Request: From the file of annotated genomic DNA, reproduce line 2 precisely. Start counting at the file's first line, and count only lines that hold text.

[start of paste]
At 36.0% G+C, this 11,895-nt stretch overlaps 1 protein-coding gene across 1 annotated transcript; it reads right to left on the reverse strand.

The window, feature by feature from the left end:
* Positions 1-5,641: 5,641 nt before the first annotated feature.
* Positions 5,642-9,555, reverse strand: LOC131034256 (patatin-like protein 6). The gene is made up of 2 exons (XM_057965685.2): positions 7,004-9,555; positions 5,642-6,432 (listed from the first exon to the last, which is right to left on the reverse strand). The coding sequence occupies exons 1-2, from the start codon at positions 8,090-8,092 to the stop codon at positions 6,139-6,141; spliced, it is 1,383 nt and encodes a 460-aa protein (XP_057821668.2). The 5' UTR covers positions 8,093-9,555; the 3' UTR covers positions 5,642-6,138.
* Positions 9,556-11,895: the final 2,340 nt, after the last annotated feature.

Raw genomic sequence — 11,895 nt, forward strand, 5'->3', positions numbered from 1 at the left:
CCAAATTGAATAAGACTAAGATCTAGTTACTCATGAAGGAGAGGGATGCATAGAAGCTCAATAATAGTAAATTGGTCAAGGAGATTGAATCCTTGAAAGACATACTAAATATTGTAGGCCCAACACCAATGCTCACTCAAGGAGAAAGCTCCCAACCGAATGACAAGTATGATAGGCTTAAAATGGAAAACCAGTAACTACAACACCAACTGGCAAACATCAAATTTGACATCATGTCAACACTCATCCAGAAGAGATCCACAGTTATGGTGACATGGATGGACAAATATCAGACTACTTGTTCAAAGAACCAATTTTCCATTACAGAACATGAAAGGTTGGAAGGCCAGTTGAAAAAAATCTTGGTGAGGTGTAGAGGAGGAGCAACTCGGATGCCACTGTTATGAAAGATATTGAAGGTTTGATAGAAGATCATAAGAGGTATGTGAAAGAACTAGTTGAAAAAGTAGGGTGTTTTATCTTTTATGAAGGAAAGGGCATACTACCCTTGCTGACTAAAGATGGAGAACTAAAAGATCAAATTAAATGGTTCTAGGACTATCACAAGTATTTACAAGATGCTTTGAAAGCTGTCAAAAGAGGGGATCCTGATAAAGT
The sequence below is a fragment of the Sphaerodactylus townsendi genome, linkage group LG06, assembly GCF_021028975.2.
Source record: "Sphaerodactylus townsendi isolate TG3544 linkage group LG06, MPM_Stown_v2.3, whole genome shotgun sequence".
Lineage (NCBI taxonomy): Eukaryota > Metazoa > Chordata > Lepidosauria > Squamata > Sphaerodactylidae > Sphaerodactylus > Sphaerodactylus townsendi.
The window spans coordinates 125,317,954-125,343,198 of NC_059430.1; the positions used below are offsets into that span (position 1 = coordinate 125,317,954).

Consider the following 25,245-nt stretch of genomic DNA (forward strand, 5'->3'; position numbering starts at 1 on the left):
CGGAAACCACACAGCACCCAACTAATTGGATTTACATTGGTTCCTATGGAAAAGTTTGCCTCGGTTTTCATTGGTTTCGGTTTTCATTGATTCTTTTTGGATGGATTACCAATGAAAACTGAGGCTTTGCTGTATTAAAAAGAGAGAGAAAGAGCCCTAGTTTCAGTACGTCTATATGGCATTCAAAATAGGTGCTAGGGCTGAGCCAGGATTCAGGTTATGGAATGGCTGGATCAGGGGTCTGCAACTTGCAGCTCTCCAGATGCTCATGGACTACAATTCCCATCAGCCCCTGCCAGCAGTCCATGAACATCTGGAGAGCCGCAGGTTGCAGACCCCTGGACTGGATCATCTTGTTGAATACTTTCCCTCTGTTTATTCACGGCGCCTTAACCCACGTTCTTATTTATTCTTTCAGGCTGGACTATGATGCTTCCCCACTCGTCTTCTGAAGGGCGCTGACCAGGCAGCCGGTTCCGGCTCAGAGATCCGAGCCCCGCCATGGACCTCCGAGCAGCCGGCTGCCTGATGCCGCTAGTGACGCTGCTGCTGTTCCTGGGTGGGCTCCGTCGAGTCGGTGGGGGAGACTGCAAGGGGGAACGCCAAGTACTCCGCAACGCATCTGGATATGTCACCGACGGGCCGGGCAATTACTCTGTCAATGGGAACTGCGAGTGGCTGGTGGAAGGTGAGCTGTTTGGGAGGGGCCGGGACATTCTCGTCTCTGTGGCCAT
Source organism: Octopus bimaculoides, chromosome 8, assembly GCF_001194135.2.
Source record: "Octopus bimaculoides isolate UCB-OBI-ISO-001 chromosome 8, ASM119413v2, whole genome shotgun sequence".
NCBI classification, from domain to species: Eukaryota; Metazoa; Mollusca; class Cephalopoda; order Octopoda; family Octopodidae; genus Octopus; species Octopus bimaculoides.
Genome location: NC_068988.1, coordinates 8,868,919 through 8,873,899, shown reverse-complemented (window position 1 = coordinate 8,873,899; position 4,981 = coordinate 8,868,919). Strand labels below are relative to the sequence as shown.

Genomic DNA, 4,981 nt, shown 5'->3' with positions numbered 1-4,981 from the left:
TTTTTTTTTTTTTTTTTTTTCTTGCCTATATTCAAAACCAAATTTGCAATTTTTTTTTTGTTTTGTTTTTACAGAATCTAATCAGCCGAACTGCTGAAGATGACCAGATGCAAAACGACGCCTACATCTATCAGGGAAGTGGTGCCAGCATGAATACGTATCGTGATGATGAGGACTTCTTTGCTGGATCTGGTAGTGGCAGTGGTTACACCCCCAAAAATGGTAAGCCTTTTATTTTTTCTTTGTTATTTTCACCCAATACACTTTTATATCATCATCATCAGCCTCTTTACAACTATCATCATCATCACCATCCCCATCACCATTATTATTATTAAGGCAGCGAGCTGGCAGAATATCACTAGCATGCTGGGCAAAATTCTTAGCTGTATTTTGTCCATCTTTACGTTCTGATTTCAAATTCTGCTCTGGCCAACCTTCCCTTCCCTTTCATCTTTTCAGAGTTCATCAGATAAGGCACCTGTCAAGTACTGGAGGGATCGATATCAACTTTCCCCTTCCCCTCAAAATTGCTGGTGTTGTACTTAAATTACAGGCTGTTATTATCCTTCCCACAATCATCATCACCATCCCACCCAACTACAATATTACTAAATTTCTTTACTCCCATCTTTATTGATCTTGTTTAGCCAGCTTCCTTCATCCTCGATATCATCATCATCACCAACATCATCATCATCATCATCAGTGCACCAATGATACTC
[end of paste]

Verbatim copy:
The window, feature by feature from the left end: